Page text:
Flashback (there are a few of these in this story). It’s 1982. NORBA is in full swing and Big Bear, CA is ground zero. Ned Overend and John Tomac reigned supreme. Probably the high-water mark in overall race numbers. Down south, The Rosarito-Ensenada was attracting 20,000 riders and Baja tourism was at a high-water mark. These were good days in Southern California. 

It didn’t take long for yours truly to parlay my new friendship with basically unlimited access to Baja for Mountain Biking and general shenanigans with my hosts that were able to open seemingly any gate and negate any problem with ease. Guns are illegal in Mexico but the ranchers are allowed to carry them for pests…so most guys you saw on a ride were armed. My buddies and I rode mountain bikes, Armando and his buddies rode Motorcycles giving us front and rear support. 

Lunch consisted of ice cold Tecates and cold burritos the Moto guys carried. I remember these tough guys would spread a picnic out like Aunt Bea…wanting to impress their American guests and showing the great hospitality of the region. Style points have always counted with me.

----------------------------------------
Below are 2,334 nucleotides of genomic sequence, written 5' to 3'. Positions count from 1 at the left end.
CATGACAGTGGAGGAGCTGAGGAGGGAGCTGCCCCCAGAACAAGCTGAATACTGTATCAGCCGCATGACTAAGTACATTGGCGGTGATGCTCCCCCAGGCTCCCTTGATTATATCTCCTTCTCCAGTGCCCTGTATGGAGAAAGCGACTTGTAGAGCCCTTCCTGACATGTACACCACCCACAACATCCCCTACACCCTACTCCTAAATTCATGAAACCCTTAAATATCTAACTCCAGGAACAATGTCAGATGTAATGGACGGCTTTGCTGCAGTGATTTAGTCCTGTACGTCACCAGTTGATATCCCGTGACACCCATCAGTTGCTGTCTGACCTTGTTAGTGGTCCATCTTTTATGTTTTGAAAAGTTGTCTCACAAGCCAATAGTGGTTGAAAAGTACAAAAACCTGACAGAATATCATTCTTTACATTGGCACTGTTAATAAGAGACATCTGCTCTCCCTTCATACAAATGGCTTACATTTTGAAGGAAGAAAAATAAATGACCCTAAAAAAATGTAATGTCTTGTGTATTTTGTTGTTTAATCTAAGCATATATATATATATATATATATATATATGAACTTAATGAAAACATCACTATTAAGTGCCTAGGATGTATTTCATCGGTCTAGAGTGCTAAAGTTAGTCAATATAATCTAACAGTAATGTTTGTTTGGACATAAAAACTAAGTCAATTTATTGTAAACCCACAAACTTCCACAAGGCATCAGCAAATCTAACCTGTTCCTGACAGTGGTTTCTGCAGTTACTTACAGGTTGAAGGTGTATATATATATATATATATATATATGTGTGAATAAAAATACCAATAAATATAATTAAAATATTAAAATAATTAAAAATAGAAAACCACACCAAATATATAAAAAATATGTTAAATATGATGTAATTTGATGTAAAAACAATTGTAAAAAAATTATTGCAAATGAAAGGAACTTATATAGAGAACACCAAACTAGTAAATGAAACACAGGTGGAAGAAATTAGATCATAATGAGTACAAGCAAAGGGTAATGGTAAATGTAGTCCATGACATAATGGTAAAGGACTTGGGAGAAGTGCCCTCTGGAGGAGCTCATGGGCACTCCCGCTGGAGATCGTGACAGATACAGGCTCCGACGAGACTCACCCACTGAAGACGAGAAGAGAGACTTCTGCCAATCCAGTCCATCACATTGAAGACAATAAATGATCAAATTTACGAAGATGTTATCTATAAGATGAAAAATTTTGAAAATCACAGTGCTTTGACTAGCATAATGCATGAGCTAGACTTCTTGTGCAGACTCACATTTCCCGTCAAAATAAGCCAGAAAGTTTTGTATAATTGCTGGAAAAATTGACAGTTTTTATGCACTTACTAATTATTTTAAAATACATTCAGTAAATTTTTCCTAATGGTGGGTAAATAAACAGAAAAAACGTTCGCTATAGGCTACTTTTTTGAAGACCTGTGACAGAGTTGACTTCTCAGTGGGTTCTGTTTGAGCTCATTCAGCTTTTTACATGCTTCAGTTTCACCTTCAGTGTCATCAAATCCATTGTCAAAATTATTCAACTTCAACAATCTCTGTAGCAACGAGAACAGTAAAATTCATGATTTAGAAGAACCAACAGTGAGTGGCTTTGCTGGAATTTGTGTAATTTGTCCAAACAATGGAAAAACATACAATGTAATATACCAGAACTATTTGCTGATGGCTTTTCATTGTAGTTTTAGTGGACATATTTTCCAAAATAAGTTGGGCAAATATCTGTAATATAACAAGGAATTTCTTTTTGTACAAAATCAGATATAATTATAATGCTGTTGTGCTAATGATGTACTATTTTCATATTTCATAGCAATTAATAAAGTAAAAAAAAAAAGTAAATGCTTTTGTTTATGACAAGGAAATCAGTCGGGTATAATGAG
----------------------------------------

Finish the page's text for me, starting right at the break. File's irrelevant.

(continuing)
When I first moved to SanDiego I looked up La Crosse, WI native Greg “Doughboy” Demgen who was a pro road rider winding down his career, based in San Diego, where in those days the majority of the road pros resided. In short order I was invited to ride with the likes of Greg Demgen, Danny Van Haute and Tom Brozmowsky on their “rest days”. I was a form of amusement: a 6’1 230 lb “Golds Gym Guy” (Golds was located close to the station and I spent my lunches there) I had adopted a San Diego schedule of Waterskiing the Slalom course (you could get dropped off by boat and walk to work) most mornings. Golds gym at lunch, then a road or mountain bike ride after work. Fish Tacos and Corona at night with other carefree friends and neighbors at the beach. Repeat daily. Only interruption were monthly business trips to Los Angeles, New York, Dallas and Miami that read like a Hunter S. Thompson novel. I had established myself has a totally unmanageable employee, but a prolific income generator for the company. When my Manager came to Mr. Lynch and told him that the pain was not worth the price and he was going to fire me (with cause!), Mr. Lynch told him it was too late and I’d been promoted to handle business across the country. After that I really delivered and was even more impossible to manage but I had earned my freedom and basically could do whatever the hell I wanted and answered to nobody. We went from 13th to 3rd in revenue.

This growth attracted investors. This was the story.